Classical guitar: John Williams, Concertio de Aranjuez

John Christopher Williams (born 24 April 1941) is an Australian virtuosic classical guitarist renowned for his ensemble playing as well as his interpretation and promotion of the modern classical guitar repertoire. In 1973, he shared a Grammy Award in the Best Chamber Music Performance category with fellow guitarist Julian Bream for Together (released in the US as Julian and John (Works by Lawes, Carulli, Albéniz, Granados)).Guitar historian Graham Wade has said that “John is perhaps the most technically accomplished guitarist the world has seen.”

The Concierto de Aranjuez is a classical guitar concerto by the Spanish composer Joaquín Rodrigo. Written in 1939, it is by far Rodrigo’s best-known work, and its success established his reputation as one of the most significant Spanish composers of the 20th century.

Đọc tiếp Classical guitar: John Williams, Concertio de Aranjuez

Tư duy teamwork

Chào các bạn,

Các bạn đã xem bóng đá nhiều và bóng đá VN cũng thuộc vào hàng kha khá. Thế thì các bạn đã hiểu điều gì tạo ra sức mạnh của một team, như là một đội bóng.

Người ta thường tập trung nhiều vào người huấn luyện viên (thầy) dẫn dắt team. Và có lẽ là điều đó đúng, người thầy rất quan trọng cho một team. Hơn nữa thắng thua, nhất là khi thua, thiên hạ cần một người để xỉ vả. Người đó thường là người thầy, vì đó là một người. Xỉ vả cả team thì chẳng ăn thua gì, vì cả team là chẳng ai cả. Đọc tiếp Tư duy teamwork

Genocide, Crimes against Humanity, War Crimes, Ethnic Cleansing

United Nations: Office of Genocide Prevention and the Resposibility to Protect




Secretary-General visits Auschwitz-Birkenau, Poland. UN Photo/Evan Schneider

The word “genocide” was first coined by Polish lawyer Raphäel Lemkin in 1944 in his book Axis Rule in Occupied Europe. It consists of the Greek prefix genos, meaning race or tribe, and the Latin suffix cide, meaning killing. Lemkin developed the term partly in response to the Nazi policies of systematic murder of Jewish people during the Holocaust, but also in response to previous instances in history of targeted actions aimed at the destruction of particular groups of people. Later on, Raphäel Lemkin led the campaign to have genocide recognised and codified as an international crime.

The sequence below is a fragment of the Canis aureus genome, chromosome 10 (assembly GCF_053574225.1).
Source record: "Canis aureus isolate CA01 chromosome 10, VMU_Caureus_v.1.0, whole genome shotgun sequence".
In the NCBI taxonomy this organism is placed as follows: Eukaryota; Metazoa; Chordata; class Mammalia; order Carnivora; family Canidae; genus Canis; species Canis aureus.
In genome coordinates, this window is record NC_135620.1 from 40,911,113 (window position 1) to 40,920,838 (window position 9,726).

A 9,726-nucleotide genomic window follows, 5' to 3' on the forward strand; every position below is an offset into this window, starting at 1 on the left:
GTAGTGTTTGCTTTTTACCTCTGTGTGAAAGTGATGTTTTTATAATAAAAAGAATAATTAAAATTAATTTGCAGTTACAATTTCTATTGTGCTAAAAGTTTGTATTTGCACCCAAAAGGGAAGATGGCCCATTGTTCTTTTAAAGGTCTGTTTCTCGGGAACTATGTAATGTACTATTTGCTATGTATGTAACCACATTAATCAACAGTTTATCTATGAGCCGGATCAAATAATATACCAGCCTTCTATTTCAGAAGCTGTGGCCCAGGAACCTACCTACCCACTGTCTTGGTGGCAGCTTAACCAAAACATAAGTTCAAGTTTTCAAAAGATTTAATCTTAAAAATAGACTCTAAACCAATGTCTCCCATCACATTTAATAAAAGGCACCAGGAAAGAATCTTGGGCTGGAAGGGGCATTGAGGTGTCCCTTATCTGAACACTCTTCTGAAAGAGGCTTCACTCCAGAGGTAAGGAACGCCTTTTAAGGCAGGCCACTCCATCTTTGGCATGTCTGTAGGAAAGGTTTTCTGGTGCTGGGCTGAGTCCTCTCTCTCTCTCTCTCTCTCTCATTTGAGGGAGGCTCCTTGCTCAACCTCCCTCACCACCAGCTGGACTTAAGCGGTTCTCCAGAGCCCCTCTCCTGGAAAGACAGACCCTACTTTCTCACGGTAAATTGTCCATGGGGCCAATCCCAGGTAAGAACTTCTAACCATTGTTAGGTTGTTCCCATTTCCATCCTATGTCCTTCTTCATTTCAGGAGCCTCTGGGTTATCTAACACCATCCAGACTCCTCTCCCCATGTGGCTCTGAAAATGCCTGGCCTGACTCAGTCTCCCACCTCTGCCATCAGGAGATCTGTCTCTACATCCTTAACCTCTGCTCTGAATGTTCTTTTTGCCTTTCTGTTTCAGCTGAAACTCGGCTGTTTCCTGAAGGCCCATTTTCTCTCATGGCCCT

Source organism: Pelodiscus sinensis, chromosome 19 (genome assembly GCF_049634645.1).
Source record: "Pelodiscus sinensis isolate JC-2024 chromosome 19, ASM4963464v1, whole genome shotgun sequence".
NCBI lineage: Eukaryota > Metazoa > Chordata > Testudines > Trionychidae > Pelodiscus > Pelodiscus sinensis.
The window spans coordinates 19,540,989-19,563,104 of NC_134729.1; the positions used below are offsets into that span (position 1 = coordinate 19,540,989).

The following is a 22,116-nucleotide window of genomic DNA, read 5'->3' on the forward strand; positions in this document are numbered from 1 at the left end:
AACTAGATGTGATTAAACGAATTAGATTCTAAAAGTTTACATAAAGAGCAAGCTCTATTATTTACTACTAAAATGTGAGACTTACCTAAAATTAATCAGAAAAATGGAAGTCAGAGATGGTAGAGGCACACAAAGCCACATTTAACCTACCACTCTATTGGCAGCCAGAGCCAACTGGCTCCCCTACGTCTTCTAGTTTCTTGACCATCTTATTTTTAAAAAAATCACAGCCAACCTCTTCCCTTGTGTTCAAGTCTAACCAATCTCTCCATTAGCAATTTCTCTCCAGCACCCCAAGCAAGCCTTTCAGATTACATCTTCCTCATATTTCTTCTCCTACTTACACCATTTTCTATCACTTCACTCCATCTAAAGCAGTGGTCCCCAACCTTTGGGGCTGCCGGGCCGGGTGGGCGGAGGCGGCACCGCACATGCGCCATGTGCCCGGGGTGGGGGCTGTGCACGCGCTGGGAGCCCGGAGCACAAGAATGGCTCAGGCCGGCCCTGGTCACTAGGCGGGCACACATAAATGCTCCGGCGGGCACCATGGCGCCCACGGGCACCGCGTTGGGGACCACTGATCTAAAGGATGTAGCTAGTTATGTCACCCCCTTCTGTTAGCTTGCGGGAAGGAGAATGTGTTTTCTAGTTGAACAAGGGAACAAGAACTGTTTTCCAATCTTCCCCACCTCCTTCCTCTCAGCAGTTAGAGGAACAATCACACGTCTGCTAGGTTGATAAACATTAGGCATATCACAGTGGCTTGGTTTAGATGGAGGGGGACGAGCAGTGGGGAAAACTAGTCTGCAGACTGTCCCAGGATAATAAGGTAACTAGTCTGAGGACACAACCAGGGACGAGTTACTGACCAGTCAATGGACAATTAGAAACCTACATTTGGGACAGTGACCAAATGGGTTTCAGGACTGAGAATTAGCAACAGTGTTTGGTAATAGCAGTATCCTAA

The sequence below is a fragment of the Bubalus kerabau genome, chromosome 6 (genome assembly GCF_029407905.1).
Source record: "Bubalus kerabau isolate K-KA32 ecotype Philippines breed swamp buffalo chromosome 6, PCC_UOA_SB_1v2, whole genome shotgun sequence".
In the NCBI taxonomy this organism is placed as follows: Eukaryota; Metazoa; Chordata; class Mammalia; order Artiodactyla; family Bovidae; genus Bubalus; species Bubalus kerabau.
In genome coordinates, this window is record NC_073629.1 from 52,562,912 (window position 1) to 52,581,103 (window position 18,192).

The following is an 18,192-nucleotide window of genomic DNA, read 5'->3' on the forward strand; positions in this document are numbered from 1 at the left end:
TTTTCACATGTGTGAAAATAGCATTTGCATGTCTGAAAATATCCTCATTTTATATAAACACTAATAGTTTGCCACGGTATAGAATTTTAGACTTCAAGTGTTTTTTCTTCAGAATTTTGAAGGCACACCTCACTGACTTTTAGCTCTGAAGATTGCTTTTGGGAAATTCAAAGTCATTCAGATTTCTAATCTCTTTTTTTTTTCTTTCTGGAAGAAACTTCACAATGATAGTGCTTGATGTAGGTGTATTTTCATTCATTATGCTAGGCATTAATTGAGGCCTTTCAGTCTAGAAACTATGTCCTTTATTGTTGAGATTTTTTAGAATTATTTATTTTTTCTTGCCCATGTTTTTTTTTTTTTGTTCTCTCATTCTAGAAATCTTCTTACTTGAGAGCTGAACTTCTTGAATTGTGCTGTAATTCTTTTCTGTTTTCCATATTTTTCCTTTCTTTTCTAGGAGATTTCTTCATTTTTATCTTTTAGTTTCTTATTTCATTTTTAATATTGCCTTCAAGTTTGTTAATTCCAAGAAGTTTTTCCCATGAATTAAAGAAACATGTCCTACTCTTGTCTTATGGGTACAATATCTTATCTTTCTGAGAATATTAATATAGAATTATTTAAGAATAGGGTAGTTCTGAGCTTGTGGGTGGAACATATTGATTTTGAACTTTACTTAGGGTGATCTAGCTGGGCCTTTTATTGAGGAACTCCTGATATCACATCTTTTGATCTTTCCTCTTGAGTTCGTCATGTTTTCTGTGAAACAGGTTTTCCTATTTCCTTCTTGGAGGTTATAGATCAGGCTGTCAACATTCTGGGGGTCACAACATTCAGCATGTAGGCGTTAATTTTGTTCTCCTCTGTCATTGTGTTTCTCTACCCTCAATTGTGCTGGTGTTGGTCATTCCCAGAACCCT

Genocide was first recognised as a crime under international law in 1946 by the United Nations General Assembly (A/RES/96-I). It was codified as an independent crime in the 1948 Convention on the Prevention and Punishment of the Crime of Genocide (the Genocide Convention). The Convention has been ratified by 149 States (as of January 2018). The International Court of Justice (ICJ) has repeatedly stated that the Convention embodies principles that are part of general customary international law. This means that whether or not States have ratified the Genocide Convention, they are all bound as a matter of law by the principle that genocide is a crime prohibited under international law. The ICJ has also stated that the prohibition of genocide is a peremptory norm of international law (or ius cogens) and consequently, no derogation from it is allowed. Đọc tiếp Genocide, Crimes against Humanity, War Crimes, Ethnic Cleansing

Teaching resources to help students make sense of the War in Ukraine Articles, maps, photos, videos, podcasts and more, as well as suggestions for using them in your classroom.

Residents salvage their belongings from their homes on March 14 after the shelling of a residential building in Kyiv, Ukraine. Related ArticleCredit…Lynsey Addario for The New York Times

By Katherine SchultenMichael Gonchar and Jeremy Engle

March 16, 2022

Young people all over are avidly following what some have called “the first TikTok war.” In late February, we created a place on our site for teenagers to react to the invasion, and within a week, over 900 had. This comment from Winn Godier, a high school student in North Carolina, echoes what we have heard from many teenagers:

Đọc tiếp Teaching resources to help students make sense of the War in Ukraine